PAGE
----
Weekend in Review – Shorereaper

It was another great weekend for gaming, and I got to try out a lot of Tyranid units I don’t normally use. I figure this post would be good to give my honest opinion on a few of those units now that I have another game under my belt with them.

The first game I played was a scenario out of the Leviathan book against the Adepta Sororitas. There were three large blast sized objectives. These objectives would move towards the Sisters table edge if the closet model to them was a Sisters unit, and if the closest unit were a Tyranid, it would move directly away from the Tyranid unit. Sister player scores the objective if they can get the objectives off of their table edge, and I would score them if I could harvest them (mmm… tasty). By the end of the game, I harvested all three markers (or would have had my opponent not conceded). My deployment zone limited my options, so a lot of my units were held in reserve. This was the game where I tried out the units I don’t normally use.

The second game was a quick 1500-point game against the Blood Angels, and again, the Tyranids were successful. The only surprise unit I took was Old One Eye, and this now makes him have a 2–0 record! Like I said, the game was quick. I had some incredible rolls, and even the rolls that didn’t go well probably ended up helping me in the long run (not running out of terrain). My opponent couldn’t make any of his invulnerable saves when he had them, and didn’t do all that well when it came to his armour saves. Old One Eye had three squads (2 Five-man assault and 1 Five-man Tactical) against him at one time, and they still only caused him one wound. He really held up better than I thought he would.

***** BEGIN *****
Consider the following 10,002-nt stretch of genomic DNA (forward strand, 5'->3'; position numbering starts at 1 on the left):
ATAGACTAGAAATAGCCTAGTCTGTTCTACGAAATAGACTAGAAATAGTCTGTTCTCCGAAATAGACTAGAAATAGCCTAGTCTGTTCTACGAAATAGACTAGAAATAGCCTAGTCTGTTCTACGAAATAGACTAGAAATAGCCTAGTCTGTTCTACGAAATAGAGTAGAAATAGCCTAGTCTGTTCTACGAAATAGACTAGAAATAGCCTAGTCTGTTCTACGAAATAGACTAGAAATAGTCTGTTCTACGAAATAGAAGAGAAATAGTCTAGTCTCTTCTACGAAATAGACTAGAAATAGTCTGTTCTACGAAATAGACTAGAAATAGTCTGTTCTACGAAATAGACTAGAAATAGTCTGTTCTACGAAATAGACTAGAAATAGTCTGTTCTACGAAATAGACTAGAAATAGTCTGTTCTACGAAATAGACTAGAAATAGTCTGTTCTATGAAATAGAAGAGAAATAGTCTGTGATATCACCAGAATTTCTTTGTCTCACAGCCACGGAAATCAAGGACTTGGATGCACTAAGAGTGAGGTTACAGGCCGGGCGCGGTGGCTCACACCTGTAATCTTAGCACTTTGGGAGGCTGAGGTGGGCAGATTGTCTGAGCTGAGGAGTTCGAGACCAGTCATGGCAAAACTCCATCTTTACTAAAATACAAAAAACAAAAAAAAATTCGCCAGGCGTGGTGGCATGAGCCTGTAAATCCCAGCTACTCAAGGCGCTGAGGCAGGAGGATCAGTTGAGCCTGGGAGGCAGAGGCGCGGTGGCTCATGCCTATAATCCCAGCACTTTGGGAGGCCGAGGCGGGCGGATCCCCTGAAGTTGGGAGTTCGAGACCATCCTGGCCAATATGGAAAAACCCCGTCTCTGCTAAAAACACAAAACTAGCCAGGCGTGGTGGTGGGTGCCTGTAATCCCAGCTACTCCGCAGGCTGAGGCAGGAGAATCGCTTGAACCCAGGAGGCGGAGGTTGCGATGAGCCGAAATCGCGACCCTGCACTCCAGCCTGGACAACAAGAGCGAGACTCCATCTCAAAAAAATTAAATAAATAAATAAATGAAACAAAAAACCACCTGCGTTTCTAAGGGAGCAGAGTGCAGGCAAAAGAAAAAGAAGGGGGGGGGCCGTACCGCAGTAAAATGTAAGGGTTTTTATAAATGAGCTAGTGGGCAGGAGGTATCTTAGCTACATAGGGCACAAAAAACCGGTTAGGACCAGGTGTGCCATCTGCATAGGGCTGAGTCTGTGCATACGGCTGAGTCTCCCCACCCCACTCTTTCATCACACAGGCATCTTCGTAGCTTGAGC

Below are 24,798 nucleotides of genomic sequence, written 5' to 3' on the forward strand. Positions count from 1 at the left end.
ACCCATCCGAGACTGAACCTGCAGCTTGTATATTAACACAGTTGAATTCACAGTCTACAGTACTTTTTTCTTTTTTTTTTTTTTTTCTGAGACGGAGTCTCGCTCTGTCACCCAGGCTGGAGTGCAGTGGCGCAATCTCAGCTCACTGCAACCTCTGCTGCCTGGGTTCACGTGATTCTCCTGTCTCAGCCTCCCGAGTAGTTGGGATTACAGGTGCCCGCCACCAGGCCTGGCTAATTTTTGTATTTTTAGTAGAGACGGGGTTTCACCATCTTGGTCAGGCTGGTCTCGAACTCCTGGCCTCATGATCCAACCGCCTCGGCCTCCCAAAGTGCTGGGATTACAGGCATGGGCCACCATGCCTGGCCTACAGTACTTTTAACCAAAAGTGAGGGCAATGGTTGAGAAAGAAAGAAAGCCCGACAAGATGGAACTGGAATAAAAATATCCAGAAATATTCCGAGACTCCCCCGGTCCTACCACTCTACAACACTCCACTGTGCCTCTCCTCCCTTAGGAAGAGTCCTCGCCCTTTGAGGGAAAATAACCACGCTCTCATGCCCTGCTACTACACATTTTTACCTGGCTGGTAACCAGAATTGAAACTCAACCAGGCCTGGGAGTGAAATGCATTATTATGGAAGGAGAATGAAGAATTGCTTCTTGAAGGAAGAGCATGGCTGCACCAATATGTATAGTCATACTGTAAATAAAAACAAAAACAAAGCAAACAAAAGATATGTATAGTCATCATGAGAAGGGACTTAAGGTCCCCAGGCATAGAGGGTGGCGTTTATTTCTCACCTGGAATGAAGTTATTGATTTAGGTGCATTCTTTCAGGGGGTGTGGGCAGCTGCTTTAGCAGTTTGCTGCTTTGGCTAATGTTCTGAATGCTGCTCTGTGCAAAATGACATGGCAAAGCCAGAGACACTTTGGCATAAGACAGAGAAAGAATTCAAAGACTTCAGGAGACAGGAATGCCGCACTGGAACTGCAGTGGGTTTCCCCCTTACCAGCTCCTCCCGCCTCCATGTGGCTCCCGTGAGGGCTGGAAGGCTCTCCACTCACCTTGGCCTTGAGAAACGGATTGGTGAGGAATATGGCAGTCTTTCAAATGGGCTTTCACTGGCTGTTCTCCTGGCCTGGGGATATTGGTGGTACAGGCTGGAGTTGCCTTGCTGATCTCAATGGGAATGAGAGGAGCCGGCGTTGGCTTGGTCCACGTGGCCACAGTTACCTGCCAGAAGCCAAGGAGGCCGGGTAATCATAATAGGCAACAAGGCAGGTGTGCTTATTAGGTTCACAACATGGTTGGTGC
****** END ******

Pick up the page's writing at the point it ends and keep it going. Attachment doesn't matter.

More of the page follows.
Now, on to some of those unit reviews I promised.

Old One Eye – This buffed up Carnifex is a lot of fun to use. And once he takes his first wound, he gains feel no pain at the start of his next movement phase (if he is your warlord). I do believe that Old One Eye could be a great unit in fluffy games, but I wouldn’t use him in games that I wanted to be highly competitive. There are better HQ choices. I do see me fielding him on occasion though.

Maleceptor – DO NOT TAKE THIS UNIT! Yes, he looks cool, and in this weekend’s game, he was actually a little more productive than in the previous fame, but only in close combat. The one time I got his psychic power off, he missed his shot. He did kill a unit of sisters and a tank, but in close combat. This is not what he is intended for. He also provided a synapse range, which in this list was uncommon, but there are so many better options. So my Maleceptor will be sitting on the shelf looking pretty.